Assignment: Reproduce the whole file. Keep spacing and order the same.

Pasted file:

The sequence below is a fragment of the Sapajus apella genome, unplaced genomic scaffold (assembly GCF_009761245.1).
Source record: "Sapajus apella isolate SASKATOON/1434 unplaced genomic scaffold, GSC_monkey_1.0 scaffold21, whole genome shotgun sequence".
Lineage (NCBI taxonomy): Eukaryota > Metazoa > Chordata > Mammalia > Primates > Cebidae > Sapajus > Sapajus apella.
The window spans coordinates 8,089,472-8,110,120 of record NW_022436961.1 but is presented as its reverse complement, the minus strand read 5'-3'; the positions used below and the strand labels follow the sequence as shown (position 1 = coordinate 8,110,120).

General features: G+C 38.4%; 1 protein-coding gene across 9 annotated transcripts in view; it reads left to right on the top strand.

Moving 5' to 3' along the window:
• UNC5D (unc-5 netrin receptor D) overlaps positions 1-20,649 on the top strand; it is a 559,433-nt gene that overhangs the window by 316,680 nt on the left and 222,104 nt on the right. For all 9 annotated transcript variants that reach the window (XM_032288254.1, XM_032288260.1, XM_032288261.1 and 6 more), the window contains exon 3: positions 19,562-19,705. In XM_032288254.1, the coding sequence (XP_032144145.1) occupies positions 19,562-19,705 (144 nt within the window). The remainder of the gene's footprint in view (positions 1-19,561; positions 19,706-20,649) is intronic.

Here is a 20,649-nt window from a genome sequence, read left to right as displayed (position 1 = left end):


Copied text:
The sequence below is a fragment of the Sapajus apella genome, unplaced genomic scaffold (assembly GCF_009761245.1).
Source record: "Sapajus apella isolate SASKATOON/1434 unplaced genomic scaffold, GSC_monkey_1.0 scaffold21, whole genome shotgun sequence".
Lineage (NCBI taxonomy): Eukaryota > Metazoa > Chordata > Mammalia > Primates > Cebidae > Sapajus > Sapajus apella.
The window spans coordinates 8,089,472-8,110,120 of record NW_022436961.1 but is presented as its reverse complement, the minus strand read 5'-3'; the positions used below and the strand labels follow the sequence as shown (position 1 = coordinate 8,110,120).

General features: G+C 38.4%; 1 protein-coding gene across 9 annotated transcripts in view; it reads left to right on the top strand.

Moving 5' to 3' along the window:
• UNC5D (unc-5 netrin receptor D) overlaps positions 1-20,649 on the top strand; it is a 559,433-nt gene that overhangs the window by 316,680 nt on the left and 222,104 nt on the right. For all 9 annotated transcript variants that reach the window (XM_032288254.1, XM_032288260.1, XM_032288261.1 and 6 more), the window contains exon 3: positions 19,562-19,705. In XM_032288254.1, the coding sequence (XP_032144145.1) occupies positions 19,562-19,705 (144 nt within the window). The remainder of the gene's footprint in view (positions 1-19,561; positions 19,706-20,649) is intronic.

Here is a 20,649-nt window from a genome sequence, read left to right as displayed (position 1 = left end):